The best books on art of the imagination

The Books I Picked & Why

Icon: A Retrospective by the Grand Master of Fantastic Art

By Frank Frazetta

Book cover of Icon: A Retrospective by the Grand Master of Fantastic Art

Why this book?

This was the first book compiled by Cathy and Arnie Fenner on the art of grandmaster fantasy artist Frank Frazetta. My first thought was to choose the Ballantine collection of his work because of its nostalgic quality (I was fifteen when I bought it), but this much later Underwood collection went way beyond a simple collection of art due to the care and love put into the production by the Fenner’s, who knew frank personally and admired his art. It's a big art book and the images fill the pages. If I have one gripe about art books in general it’s that the images are nearly always too small, not so here, this is a beautiful showcase that I have treasured and re-read hundreds of times.

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Mirage by Boris Vallejo

By Boris Vallejo

Book cover of Mirage by Boris Vallejo

Why this book?

Once again I could have chosen the old Ballantine Edition, ‘the art of Boris’ for nostalgic reasons but this was the book I drooled over most as a young working illustrator. The fact that a living artist could paint in oils with such finesse was astonishing to me. One of those rare books I bought multiple copies to study from over the years (I cut the pages out and tape them to my easel for inspiration). Decades later Boris would graciously write the foreword to my first book ‘sci-fi and fantasy oil painting techniques’, which was the honour of a lifetime.

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Transluminal: The Paintings of Jim Burns

By Jim Burns

Book cover of Transluminal: The Paintings of Jim Burns

Why this book?

Although all the other books on this list feature American artists this pick is by an astonishing Welsh artist. As a young illustrator in London, I was aware of Jim's incredible work and still own a well-worn copy of his first art book from that period. Unlike his American counterparts, Jim worked mostly in acrylics with some airbrush, and he greatly influenced me with his sense of atmosphere and the scale of his imagination. The fact that we both worked in London at the same time, In the same field, and never met until recently makes me a little melancholy. They say you shouldn't meet your heroes; I find this not to be true. Once again Nice big full-page images, as all art books should be!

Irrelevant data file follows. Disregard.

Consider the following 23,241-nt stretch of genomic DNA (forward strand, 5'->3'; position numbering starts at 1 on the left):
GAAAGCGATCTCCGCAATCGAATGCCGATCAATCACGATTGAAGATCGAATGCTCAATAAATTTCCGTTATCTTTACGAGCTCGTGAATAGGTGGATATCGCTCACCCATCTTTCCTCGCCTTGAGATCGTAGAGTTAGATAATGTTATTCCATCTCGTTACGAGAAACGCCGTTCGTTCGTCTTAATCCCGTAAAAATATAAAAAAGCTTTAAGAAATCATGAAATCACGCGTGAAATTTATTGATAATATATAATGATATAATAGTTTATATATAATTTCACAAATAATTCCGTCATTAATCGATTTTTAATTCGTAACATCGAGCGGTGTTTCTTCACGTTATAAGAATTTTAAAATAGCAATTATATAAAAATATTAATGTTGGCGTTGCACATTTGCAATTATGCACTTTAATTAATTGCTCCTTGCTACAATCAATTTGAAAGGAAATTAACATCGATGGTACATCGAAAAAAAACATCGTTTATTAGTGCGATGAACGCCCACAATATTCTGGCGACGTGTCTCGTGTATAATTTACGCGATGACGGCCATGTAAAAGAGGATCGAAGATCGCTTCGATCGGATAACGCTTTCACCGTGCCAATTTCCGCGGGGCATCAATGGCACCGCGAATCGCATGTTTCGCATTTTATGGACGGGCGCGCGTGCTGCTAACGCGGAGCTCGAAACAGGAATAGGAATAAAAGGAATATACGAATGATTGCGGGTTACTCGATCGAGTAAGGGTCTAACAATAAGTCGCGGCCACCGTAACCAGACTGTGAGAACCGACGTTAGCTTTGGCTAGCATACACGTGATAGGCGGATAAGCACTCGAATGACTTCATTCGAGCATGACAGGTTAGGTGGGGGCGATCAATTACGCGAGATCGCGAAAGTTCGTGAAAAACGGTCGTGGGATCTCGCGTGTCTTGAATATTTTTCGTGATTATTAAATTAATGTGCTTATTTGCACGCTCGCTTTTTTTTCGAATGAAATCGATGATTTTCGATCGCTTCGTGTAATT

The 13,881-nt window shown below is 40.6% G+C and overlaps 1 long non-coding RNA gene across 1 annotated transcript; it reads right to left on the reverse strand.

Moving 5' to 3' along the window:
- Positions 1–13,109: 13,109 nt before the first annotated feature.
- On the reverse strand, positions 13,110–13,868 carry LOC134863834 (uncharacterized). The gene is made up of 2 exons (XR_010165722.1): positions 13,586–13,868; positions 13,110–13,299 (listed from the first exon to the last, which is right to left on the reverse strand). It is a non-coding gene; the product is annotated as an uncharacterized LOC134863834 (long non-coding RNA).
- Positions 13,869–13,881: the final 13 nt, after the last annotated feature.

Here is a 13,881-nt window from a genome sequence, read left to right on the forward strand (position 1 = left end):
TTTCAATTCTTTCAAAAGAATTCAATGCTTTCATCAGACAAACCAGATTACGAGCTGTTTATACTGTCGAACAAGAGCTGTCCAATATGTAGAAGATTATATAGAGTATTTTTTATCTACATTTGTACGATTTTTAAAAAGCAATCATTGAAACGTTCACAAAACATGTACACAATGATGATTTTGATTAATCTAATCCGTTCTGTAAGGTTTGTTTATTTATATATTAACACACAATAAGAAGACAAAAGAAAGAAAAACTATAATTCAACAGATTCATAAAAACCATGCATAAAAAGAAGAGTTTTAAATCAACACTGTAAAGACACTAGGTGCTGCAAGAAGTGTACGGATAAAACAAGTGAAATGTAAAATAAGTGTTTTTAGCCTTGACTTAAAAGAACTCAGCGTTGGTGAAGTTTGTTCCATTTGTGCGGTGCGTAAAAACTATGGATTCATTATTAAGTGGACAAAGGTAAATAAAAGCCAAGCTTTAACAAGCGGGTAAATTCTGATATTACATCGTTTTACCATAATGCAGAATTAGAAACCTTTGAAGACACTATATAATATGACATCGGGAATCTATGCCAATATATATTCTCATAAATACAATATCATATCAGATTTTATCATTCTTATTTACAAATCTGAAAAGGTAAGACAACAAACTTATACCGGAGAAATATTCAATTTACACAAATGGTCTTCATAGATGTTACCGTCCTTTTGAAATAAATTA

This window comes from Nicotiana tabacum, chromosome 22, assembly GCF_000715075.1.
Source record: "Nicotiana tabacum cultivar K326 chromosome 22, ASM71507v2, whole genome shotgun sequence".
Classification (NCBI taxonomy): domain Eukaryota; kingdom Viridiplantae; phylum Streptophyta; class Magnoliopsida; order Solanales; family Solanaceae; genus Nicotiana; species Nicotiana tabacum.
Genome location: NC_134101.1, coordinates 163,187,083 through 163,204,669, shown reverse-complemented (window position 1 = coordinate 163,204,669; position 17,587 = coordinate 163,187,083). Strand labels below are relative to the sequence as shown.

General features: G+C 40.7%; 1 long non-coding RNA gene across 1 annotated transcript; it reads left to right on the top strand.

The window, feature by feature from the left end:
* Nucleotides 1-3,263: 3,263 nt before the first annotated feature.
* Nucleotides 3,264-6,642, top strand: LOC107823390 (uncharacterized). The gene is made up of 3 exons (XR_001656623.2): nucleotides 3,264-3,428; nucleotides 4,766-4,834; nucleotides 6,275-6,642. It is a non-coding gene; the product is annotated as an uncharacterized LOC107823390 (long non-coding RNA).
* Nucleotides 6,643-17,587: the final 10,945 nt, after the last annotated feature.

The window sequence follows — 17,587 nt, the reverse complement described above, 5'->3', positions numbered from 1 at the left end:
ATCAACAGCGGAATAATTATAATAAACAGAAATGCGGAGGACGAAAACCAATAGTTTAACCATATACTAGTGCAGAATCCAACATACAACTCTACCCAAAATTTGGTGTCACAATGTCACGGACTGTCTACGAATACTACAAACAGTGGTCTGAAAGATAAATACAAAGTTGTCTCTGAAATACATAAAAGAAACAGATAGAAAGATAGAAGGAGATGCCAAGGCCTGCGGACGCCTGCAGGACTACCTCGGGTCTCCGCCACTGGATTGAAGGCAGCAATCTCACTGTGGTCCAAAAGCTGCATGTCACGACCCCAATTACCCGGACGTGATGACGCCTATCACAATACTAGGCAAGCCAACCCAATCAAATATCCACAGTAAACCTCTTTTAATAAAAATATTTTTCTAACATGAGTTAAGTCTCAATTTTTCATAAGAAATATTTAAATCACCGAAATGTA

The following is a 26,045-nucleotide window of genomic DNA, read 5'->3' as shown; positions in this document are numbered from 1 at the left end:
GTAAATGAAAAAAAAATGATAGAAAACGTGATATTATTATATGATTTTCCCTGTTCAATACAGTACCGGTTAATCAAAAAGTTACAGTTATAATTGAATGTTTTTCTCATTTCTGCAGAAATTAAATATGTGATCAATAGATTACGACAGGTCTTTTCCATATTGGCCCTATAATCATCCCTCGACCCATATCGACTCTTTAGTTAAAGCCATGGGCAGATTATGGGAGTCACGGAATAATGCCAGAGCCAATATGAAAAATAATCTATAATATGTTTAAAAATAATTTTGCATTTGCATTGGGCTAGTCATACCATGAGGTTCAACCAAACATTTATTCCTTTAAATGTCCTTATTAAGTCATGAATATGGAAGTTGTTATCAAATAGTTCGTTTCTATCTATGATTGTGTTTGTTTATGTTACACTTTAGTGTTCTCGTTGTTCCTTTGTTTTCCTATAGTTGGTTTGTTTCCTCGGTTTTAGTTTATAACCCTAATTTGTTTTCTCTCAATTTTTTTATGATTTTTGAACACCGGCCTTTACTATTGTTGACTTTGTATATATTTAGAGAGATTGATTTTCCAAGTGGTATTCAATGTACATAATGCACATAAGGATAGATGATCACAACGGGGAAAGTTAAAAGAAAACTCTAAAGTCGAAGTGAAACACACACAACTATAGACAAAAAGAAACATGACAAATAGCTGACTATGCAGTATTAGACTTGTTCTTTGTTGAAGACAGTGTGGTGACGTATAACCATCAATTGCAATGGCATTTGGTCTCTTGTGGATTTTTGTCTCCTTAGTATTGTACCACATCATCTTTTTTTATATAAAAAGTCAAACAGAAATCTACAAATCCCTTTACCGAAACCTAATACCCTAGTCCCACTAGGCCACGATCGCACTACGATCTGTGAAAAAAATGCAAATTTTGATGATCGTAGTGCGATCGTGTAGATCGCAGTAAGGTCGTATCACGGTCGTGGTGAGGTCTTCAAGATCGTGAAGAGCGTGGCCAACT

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The Art of Jeffrey Jones

By Cathy Fenner, Annie Fenner

Book cover of The Art of Jeffrey Jones

Why this book?

Jeff Jones was a giant of fantasy illustration who followed in the footsteps of Frank Frazetta with great success, although the two men couldn't have been further apart in personality. Tired of restrictive art direction Jeff left illustration to evolve his style into fine art. He was one of those rare fantasy artists whose later works were stronger than his early works.

Jeff was a complex and tortured soul; an alcoholic who changed gender later in life to his own regret– a life lived to extremes. Jeff befriended me briefly online before his untimely death and it was wonderful to engage with him. Once again the Fenners created a labour of love here and the book is filled with full-page images and illuminating text.

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The Illusion of Life

By Frank Thomas, Ollie Johnson

Book cover of The Illusion of Life

Why this book?

I bought this book many years ago when I couldn't really afford it. But there it was, a single, beautiful copy sitting on the floor in Floyd's bookstore in London, and I had to have it more than food or shelter. The anecdotes by the animators made me feel part of those early days at Disney Studios. The book has great warmth and is beautifully illustrated. The first edition, which I bought, was luxuriously huge with heavy stock and high-resolution printing, and cost a small fortune, but today it can be bought at a third of the cost with thinner pages, but is still a great book to own and an incredible bargain.

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